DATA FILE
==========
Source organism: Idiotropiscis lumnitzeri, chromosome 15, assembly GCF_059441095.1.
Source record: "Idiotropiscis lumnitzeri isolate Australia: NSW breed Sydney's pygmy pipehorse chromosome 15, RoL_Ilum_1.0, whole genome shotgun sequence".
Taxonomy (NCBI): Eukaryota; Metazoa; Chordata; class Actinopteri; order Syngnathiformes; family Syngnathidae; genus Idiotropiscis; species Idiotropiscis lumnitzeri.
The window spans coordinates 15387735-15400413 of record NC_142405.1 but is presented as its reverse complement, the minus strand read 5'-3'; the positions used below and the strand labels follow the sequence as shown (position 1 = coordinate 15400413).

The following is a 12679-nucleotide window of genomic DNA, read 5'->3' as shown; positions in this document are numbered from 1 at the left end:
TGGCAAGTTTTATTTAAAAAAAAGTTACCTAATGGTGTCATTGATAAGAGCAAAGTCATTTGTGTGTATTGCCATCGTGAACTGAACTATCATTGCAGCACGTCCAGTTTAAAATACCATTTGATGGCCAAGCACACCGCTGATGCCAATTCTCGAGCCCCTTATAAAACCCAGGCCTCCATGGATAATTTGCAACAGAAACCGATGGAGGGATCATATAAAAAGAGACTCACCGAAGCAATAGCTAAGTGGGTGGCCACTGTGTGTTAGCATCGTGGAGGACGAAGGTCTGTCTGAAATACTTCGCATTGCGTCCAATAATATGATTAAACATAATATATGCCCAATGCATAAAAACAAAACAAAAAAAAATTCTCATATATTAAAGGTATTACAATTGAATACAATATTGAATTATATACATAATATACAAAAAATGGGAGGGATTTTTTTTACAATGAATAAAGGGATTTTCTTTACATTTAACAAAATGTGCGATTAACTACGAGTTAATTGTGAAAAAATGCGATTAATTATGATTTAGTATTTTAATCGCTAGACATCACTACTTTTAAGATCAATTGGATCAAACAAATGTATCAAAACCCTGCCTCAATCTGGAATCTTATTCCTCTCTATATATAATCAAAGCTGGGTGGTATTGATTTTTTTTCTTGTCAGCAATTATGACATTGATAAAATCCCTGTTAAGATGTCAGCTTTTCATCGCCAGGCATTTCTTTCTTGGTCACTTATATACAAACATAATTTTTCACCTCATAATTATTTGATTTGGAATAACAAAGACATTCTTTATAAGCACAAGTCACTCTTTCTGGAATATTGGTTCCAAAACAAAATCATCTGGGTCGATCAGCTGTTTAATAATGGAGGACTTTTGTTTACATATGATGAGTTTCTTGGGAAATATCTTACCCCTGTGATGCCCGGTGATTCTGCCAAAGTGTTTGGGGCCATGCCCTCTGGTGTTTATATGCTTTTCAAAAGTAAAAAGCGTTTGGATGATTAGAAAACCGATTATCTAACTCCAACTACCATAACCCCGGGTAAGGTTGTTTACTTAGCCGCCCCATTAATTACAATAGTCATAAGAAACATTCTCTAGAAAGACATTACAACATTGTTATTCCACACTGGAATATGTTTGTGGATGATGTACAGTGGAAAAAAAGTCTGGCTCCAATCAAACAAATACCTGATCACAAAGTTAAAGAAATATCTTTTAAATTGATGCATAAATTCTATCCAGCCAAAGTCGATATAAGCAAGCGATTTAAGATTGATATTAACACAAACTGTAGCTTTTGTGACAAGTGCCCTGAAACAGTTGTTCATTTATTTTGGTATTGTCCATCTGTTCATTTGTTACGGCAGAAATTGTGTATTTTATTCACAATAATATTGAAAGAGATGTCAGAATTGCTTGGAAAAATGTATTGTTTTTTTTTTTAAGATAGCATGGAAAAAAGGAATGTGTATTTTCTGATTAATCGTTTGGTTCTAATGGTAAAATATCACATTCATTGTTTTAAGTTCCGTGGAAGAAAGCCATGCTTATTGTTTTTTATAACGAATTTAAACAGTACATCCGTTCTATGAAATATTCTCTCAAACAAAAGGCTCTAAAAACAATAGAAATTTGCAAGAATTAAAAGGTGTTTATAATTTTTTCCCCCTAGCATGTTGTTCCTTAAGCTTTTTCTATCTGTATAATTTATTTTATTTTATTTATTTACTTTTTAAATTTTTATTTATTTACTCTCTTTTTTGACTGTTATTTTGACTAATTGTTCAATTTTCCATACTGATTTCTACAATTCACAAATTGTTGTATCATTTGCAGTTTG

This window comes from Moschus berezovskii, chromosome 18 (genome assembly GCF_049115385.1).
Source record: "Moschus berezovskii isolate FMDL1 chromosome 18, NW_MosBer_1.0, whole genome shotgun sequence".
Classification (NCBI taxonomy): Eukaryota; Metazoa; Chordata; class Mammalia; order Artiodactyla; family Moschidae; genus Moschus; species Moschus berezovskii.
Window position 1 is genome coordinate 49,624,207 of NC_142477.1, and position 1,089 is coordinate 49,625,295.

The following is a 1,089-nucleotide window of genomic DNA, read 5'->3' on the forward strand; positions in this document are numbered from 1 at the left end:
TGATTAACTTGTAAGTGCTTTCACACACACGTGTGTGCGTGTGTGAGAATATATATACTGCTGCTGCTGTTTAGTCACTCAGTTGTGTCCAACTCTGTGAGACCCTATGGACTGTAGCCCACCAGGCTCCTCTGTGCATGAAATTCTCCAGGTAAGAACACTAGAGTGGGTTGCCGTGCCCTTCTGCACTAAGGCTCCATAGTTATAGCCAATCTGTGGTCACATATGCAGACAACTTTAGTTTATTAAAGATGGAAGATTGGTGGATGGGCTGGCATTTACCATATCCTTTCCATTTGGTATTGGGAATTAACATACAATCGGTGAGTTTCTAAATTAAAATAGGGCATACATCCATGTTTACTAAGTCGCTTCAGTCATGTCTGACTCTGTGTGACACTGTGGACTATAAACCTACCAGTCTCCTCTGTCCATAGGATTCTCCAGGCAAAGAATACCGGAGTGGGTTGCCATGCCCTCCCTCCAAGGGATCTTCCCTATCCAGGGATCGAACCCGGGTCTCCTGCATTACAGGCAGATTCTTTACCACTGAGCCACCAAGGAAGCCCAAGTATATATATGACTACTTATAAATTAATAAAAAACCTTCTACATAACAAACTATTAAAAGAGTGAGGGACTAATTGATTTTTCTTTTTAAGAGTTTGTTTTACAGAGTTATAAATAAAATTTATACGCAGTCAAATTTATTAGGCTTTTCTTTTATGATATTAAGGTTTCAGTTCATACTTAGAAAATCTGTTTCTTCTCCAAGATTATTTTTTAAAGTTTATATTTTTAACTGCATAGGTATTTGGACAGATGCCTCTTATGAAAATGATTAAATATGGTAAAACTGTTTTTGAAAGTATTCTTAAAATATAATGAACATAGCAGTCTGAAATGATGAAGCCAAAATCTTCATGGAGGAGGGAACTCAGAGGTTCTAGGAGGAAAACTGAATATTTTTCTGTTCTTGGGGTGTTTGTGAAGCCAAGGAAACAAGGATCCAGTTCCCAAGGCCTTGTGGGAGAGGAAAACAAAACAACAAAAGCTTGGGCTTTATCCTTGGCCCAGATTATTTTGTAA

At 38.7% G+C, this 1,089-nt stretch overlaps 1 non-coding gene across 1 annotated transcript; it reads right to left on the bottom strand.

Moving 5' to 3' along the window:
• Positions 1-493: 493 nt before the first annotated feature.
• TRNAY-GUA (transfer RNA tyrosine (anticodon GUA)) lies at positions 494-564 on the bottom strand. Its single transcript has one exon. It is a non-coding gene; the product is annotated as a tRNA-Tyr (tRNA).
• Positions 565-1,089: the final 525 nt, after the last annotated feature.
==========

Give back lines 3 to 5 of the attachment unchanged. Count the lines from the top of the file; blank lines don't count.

Taxonomy (NCBI): Eukaryota; Metazoa; Chordata; class Actinopteri; order Syngnathiformes; family Syngnathidae; genus Idiotropiscis; species Idiotropiscis lumnitzeri.
The window spans coordinates 15387735-15400413 of record NC_142405.1 but is presented as its reverse complement, the minus strand read 5'-3'; the positions used below and the strand labels follow the sequence as shown (position 1 = coordinate 15400413).

The following is a 12679-nucleotide window of genomic DNA, read 5'->3' as shown; positions in this document are numbered from 1 at the left end: